My mouth dropped open when I read the email confirming our lunch reservation at the NOMA's 10-week pop-up in Sydney. The reservations at the restaurant in Copenhagen are almost impossible. We were only in Australia for five days so it turned out to be a godsend that we could dine there.
For those who don’t know the history of NOMA, it has been rated one of the top restaurants in the world, spending quite a bit of time at #1 on some pretty influential lists. Executive chef René Redzepi and his team derived their method of cooking from the principle of using only what was available from their Danish terroir, foraging for local and seasonal ingredients while using innovative techniques to reinvent flavors. The name and concept ‘NOMA’ is a combination of two Danish words "nordisk" (Nordic) and "mad" (food).
Seasonality and the limited availability of local ingredients give NOMA the opportunity to open up shop in different countries like Japan and Australia.
The entire team greeted us with smiles when we arrived at the outdoor patio in Sydney. They were excited to have us and eager to show us their menu.
We were graciously offered a dry cider cocktail called ‘Snakebite.' It was a cool and refreshing replacement for water on a hot, sunny day, and a smooth way to start the meal.
The meal was extremely fast-paced. Most 12-course tasting menus take four to five hours—this took only two. At the beginning, I wasn’t sure we'd make it to the Sydney Harbor Zoo since we had anticipated lunch taking the entire afternoon.
Unlike other fine dining experiences, each course was presented by a different friendly face. Everyone that came to say hello always asked how the meal was going and answered questions with a smile.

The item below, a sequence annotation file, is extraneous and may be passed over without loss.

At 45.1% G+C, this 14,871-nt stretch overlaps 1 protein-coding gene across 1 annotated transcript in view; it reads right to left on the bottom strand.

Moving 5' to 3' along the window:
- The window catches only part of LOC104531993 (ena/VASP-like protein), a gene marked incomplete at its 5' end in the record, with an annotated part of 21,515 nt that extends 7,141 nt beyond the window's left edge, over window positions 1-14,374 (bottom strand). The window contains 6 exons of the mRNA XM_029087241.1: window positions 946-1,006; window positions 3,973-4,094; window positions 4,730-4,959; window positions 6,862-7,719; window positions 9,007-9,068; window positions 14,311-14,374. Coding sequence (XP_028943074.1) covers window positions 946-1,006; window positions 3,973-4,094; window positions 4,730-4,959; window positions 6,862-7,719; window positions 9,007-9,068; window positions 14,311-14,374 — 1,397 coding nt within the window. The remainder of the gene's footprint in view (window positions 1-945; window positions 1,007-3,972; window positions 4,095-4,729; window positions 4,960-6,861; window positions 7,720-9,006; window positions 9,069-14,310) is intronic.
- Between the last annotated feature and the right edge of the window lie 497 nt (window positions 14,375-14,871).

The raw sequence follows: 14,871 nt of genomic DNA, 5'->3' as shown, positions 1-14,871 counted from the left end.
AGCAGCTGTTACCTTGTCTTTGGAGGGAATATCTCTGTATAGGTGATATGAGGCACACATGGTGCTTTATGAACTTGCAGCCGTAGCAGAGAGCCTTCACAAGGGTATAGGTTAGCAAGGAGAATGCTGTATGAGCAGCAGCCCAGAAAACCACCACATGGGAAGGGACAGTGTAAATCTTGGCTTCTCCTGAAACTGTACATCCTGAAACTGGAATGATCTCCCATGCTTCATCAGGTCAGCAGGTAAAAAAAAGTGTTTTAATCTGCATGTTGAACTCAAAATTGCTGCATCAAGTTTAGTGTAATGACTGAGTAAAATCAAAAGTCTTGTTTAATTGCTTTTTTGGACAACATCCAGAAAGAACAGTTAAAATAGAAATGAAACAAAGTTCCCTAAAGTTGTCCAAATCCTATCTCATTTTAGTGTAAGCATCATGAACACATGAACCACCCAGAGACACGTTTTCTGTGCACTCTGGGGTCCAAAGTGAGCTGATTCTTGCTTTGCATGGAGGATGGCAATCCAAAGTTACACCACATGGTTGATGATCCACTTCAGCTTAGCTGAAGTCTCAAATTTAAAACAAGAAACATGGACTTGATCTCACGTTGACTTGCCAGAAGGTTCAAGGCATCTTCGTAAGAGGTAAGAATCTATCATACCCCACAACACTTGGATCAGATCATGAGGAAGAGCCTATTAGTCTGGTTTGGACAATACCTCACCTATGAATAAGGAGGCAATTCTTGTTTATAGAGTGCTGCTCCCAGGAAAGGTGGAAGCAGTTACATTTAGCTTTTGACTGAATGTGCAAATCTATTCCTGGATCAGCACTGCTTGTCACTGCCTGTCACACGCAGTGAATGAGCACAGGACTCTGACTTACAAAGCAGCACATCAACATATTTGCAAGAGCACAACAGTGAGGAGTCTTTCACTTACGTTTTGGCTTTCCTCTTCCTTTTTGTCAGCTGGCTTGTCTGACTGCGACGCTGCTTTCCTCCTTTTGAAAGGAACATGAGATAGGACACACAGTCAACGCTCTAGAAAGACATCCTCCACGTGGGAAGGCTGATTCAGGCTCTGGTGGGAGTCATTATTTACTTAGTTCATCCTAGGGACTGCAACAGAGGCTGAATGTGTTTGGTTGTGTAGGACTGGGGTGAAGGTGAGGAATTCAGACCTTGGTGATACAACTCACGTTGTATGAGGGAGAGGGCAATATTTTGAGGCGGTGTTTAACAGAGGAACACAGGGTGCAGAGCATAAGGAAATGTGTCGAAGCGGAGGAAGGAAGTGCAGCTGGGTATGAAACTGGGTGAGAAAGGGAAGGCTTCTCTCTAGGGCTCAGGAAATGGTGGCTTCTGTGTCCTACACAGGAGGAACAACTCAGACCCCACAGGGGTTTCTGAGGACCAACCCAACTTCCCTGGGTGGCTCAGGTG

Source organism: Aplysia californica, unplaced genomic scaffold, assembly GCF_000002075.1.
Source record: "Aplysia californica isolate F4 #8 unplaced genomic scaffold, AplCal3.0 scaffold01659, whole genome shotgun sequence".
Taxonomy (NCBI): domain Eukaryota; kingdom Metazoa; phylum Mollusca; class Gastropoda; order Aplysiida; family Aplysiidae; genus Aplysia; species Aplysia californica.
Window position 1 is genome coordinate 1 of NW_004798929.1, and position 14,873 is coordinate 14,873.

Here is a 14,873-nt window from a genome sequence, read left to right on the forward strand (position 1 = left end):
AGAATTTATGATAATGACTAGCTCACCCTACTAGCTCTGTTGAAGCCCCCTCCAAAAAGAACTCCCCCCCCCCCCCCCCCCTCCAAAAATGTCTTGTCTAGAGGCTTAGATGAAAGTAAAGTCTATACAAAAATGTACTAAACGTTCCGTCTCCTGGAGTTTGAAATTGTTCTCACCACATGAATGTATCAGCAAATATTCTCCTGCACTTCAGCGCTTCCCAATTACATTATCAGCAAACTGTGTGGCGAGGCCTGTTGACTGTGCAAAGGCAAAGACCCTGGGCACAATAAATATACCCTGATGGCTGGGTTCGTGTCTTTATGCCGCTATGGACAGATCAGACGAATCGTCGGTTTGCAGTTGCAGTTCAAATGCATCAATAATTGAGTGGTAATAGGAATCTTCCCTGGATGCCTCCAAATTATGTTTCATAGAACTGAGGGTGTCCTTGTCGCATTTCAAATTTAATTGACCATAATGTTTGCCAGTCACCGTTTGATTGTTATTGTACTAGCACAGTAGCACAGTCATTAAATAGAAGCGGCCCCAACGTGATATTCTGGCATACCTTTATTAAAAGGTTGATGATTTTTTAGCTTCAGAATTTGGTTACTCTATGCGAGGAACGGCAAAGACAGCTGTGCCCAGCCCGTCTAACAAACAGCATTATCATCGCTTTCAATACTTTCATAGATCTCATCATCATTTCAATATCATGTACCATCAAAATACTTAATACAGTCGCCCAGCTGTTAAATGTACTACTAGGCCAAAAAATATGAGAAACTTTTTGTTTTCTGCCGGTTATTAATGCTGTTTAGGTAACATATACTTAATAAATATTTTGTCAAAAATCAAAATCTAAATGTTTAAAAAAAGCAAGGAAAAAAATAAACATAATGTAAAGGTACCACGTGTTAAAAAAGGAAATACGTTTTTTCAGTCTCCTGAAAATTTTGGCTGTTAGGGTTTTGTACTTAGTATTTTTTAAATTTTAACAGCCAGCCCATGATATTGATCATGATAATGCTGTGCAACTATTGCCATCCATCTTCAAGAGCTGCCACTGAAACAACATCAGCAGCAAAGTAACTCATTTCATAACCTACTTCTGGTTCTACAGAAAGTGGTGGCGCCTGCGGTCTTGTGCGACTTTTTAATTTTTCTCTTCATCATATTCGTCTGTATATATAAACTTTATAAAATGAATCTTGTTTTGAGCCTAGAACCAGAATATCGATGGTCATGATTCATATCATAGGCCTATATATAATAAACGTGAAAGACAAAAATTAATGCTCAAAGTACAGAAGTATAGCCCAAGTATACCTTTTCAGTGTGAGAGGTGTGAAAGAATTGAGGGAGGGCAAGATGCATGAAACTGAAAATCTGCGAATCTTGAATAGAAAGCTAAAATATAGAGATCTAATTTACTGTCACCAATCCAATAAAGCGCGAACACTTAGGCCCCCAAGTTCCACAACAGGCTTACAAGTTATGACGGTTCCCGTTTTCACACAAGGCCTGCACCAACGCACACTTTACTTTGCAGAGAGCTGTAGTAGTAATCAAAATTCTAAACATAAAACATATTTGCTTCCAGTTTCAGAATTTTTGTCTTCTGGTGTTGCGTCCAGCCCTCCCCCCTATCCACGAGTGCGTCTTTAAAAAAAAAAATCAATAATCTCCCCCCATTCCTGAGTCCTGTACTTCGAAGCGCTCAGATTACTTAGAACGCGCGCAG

Since it was summer, the ingredients were strictly seafood. I was expecting to see some wallaby or kangaroo like we'd eaten our previous night at Melbourne’s Attica, but there was no red meat.
Each course was extremely light and I walked out feeling satiated but not full to the point of buttons popping off.
I loved how interactive the dishes were. The dried scallop pie with lantana flowers required you to pick and place the flowers before eating and the blue marron, a bright cobalt blue crayfish, arrived in a beautiful green palm wrap that we took out by hand.
The fruit course, featuring compressed watermelon, mango, and pineapple, was mildly intimidating when I noticed that there were green ant butts on the mango sorbet. Turns out ant butt has a strong citrus zing!
I also loved the chocolate popsicle with caramel filling and rose oil presented on a twig.
When we finished a speedy two hours later, we were invited to enjoy fresh juices and house-made kombucha on the patio outside.
I was in slight disbelief when I looked over the menus at all we'd eaten. Even though the time flew by, I felt fortunate to have experienced NOMA from the fresh perspective of another country’s ingredients.
Photos: Roxie Jones